RHA: Can you talk more about your approach towards your art and how it has changed over your career and how it's expressed in your recent work?
RA: In the beginning I thought everything was about brown and white issues. Now that I’m more well traveled, I’ve sort of given myself permission to use not only my culture and my ethnicity, but other cultures and other ethnicities. I understand there’s a stronger connectivity between cultures and ethnicities than there are things that make us different. I have less rules about things now. In the beginning I was very “This is right and this is wrong”, or “This is what constitutes a painting and this is what constitutes a sculpture” but now, in my own processes in artmaking, I’m informed by people who are self-taught and people who have been doing this their whole life. In the beginning I thought I knew everything and you kind of do at a certain point, but then you break into this other level where it’s this whole other world that you weren’t aware of and that’s kind of where I’m at right now.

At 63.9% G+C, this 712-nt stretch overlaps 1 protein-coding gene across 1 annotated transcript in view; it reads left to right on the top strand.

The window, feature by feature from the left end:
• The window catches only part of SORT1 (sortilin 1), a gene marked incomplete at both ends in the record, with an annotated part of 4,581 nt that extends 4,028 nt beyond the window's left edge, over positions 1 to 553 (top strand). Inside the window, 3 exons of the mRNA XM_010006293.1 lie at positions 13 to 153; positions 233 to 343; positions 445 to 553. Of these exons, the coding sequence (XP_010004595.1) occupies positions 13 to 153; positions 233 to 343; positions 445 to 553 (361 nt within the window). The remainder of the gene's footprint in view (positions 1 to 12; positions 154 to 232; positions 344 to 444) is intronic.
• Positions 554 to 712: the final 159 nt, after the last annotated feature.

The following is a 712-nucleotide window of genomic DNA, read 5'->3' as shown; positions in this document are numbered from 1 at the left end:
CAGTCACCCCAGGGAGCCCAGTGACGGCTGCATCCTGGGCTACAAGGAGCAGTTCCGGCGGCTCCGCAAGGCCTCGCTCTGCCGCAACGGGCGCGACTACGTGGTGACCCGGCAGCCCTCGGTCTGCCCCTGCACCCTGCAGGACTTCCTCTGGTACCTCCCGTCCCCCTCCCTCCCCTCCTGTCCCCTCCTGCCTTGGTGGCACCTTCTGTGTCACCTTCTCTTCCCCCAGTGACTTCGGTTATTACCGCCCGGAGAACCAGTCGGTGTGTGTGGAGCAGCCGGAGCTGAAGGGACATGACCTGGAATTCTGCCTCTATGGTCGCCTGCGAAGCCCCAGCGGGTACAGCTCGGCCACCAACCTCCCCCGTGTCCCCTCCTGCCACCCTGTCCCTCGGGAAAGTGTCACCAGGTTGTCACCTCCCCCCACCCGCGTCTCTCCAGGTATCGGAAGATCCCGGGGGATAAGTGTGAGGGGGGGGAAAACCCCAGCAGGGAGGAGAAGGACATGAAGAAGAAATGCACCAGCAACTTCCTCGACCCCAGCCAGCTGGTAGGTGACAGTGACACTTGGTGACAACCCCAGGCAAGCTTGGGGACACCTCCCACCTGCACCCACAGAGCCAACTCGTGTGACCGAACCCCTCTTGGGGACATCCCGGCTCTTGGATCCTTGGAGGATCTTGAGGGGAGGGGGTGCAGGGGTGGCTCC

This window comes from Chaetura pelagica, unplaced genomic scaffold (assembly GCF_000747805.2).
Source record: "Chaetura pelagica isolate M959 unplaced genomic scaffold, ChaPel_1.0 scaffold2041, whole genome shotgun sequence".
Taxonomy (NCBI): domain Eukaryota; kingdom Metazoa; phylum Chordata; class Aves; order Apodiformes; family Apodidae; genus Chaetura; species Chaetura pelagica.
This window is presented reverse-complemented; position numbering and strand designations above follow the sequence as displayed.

RHA: Going forward, are there any other concepts or mediums you're interested in exploring or are exploring now?
RA: I’ve been hammering away at the same thing for a very long time. I’ve expanded my repertoire in the last eight years or so into printmaking. But I’m collaging more, I’ve always been a collage artist, a painter but I paint in a way that visually, they look like collages. And I’m adding lightbulbs to a lot of my work now.

RHA: I’ve noticed that.
RA: I’m creating this kind of new, updated constellation; again related to notions of chance and being born of the right star. I just feel like I’m at a place in my life where I’m very fortunate and a lot of my work, even though I don't mean it to be, is autobiographical. So I’m just mining old ideas for new ideas, it’s what I’ve always been doing